A call this week for a City Council-sponsored town hall where residents can say whether they love or hate the City for Champions proposal revealed a fracture in City Council.
Some council members, including president Keith King, Joel Miller and Andy Pico, said residents are frustrated that they’ve had no input into the four proposed tourism projects dubbed the City for Champions. They want the council to host a town hall where people can speak up about the proposed $250 million project.
“It would be very beneficial if we had an open forum and let people come in and talk,” King said. “We owe it to our citizens to give them an opportunity to do that.”
But councilors Jill Gaebler and Jan Martin said it may be premature to take public comment on proposals that are not yet ironed out.
The difference in opinion caused a tense exchange — a first for this council — during a Tuesday City Council work planning meeting.
Gaebler said opponents of the City for Champions are giving out financial numbers that only are partially true and get people riled up.
“I don’t think there are lies being told,” she said to Miller. “But you can say one thing without saying another.”
Miller fired back: “Anything specific?”
Gaebler said there simply is not enough information about the four proposed tourism projects for the public to debate. The financial plans are being hammered out, she said. And an advisory board, headed by Mayor Steve Bach, King and El Paso County Commission chairman Dennis Hisey, still is being formed, she said.
“For me, I think the defined roles of the Regional Tourism Act advisory board are not clear yet,” Gaebler said.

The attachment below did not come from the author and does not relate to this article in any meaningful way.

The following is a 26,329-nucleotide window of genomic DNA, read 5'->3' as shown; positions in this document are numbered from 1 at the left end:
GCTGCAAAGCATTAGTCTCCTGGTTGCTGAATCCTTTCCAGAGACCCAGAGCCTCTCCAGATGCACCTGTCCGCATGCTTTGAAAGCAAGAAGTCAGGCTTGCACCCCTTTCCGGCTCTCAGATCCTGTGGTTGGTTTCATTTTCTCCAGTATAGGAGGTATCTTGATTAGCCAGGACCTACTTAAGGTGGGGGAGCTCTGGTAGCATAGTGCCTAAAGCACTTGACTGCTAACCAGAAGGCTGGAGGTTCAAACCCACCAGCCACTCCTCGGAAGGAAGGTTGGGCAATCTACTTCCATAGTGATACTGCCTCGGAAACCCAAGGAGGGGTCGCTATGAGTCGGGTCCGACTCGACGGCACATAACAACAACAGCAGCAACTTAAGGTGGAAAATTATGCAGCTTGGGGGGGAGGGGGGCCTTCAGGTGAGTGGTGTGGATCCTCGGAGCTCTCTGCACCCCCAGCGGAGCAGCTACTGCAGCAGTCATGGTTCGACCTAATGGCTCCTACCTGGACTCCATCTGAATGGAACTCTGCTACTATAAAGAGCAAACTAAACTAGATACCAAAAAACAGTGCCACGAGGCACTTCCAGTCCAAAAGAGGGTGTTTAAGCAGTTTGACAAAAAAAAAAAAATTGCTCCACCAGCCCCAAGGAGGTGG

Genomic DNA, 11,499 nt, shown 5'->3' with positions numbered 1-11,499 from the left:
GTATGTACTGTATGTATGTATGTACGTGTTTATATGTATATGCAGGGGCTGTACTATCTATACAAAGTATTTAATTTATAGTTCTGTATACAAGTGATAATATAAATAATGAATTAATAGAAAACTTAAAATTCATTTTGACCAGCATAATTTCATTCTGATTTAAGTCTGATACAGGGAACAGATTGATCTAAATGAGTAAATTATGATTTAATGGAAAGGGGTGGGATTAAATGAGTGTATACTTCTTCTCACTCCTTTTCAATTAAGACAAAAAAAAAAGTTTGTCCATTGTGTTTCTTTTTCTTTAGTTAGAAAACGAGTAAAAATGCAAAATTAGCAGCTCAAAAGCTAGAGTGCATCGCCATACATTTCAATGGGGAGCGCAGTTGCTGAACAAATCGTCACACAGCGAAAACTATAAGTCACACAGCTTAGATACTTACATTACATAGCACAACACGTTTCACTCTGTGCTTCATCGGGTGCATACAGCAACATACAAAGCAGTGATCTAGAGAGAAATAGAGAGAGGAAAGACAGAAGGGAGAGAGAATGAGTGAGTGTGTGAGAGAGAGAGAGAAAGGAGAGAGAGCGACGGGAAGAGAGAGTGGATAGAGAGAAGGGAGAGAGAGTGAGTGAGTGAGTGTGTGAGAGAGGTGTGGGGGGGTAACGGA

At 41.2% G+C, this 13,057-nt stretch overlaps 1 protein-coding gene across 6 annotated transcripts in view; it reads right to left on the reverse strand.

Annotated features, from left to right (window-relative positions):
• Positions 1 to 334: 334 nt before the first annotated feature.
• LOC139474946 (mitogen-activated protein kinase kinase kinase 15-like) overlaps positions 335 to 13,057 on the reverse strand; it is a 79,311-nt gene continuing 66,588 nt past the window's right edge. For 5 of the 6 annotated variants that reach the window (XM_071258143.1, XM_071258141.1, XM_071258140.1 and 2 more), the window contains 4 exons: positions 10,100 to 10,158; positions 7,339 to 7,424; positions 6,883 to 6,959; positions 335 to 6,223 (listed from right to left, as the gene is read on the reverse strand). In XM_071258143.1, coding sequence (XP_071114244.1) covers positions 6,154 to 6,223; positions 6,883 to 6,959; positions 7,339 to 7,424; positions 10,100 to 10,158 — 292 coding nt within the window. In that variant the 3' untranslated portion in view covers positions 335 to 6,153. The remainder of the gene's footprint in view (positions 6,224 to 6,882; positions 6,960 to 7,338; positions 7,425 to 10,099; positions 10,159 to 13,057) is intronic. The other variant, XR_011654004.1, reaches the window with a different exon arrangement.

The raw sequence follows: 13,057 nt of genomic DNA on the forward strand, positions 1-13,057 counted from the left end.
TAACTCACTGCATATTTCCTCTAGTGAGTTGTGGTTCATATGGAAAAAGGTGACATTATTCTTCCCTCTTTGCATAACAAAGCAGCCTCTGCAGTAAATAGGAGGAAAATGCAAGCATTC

City for Champions organizers are planning their own monthly town hall meetings, she said. The first meeting is from 4 to 6 p.m. Feb. 18 in the Pikes Peak Regional Building, 2880 International Circle.
“First, I would like to see how those town halls go and see if there is a gap. I have a concern that there will be a perception that we are not trying to work collaboratively and regionally with the county and the organizers,” she said.
Organizers for the City for Champions have said they’ve already held more than 40 meetings around the city to present the four projects – a university sports medicine complex, an Air Force Academy visitors center, a downtown sports and events center and a downtown Olympic museum.
Miller said those meetings have presented only one side of the issue and have left little time for people to ask questions.
“There is no counterpoint,” he said.
Gaebler asked Miller if he was saying he didn’t trust the advisory board process.
“That is exactly what I am saying,” Miller said.
Come back to Gazette.com for more on this topic.
–City Council will host a town hall meeting for residents to discuss the proposed City for Champions project from 6 to 8 p.m. Feb. 27 in City Hall, 107 N. Nevada Ave.